What you will need to start up a fresh water aquarium
A suitable position for your aquarium: this should be away from direct sunlight, which can adversely affect temperatures, and also encourage unsightly algae growth, plus be placed on a flat surface, on solid piece of furniture sturdy enough to support its weight (one litre of water weighs 1kg, which obviously means that a 60l tank, which is by no means huge, will weigh 60kg – that’s over 9 stones – once filled with water.) It should also be well away from things which cause undue vibration, such as hi-fi speakers, and out of the way of being knocked against by children or pets.
A tank: think carefully about what size you will need. No fish should be living in goldfish bowl sized accommodation. A basic rectangular 60 or 70l tank will provide space for a varied community of small fish to get you started, though you may find that over time you wish to expand as your hobby grows.
A lighting unit: usually fitted inside the lid of your tank, these will be included in most ready-made tanks, and may be traditional tube lights or LED type. Fish don’t mind either kind.
Substrate: gravel or sand to form an attractive floor for your aquarium, to conceal debris between cleans, and to provide rooting for any plants you may wish to add.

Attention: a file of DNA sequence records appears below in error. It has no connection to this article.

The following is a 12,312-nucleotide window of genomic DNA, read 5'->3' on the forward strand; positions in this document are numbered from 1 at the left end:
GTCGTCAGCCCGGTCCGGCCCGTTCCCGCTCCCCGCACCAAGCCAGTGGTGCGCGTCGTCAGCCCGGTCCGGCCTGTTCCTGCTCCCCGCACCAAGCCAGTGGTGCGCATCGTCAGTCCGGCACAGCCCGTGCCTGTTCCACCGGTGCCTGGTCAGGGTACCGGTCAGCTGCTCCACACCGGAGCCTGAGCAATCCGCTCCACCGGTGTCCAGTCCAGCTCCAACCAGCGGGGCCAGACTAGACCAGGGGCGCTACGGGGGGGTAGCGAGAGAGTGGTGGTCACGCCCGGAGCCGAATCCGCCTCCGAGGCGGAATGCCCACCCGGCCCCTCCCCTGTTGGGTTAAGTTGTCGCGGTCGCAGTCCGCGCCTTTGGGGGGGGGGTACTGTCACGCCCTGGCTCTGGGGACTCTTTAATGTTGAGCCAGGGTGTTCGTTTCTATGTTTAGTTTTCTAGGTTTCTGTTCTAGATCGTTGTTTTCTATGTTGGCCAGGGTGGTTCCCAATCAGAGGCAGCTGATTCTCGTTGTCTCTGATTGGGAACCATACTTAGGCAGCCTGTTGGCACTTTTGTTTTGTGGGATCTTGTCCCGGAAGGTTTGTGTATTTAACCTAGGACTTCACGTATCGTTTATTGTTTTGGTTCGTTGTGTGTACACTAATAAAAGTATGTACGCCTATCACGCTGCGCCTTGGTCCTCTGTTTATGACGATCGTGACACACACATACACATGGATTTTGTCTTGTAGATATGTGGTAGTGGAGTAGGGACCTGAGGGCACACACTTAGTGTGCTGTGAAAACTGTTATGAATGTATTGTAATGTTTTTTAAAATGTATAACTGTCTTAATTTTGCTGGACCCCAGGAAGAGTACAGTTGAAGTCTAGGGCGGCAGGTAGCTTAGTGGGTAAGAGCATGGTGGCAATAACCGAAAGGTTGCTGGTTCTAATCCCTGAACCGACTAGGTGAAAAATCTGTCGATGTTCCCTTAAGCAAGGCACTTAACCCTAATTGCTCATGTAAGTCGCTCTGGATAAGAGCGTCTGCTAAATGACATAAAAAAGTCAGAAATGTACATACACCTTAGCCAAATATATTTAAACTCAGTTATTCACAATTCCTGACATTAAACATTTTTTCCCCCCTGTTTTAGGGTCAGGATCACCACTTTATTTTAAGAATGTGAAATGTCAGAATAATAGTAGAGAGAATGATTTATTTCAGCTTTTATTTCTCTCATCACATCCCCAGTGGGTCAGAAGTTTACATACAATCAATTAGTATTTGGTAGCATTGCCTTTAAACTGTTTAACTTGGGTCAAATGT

A filter: to remove impurities, in particular the harmful chemicals produced by your fish in their waste. Filters can be internal units, sitting just below the water-line in your tank and attached to the inside of the glass, or external mechanisms which live in the space below your tank and have pipes feeding in and out of it.
A heater (for a tropical aquarium): to keep the water temperature consistent inside your tank, to keep your fish happy. The size of the heater you need will depend on the size of your tank.
An air-stone and pump: to provide air movement within your tank, and to create attractive bubbles.
Plants and decorations: to make your tank look appealing, and to give your fish a habitat to feel at home in.
Water: available out of the tap, brought to the correct temperature for your chosen fish (most tropical community fish are happy between 24 and 26C, but check care guides for specific requirements), and dechlorinated (dechlorinating liquid is available in our shop, and all pet stores) to remove harmful chemicals from tap water.
Patience. Plan to get your tank up and running, so that you can play around with getting the water conditions right, well before you aim to add fish. See our tank cycling guide here.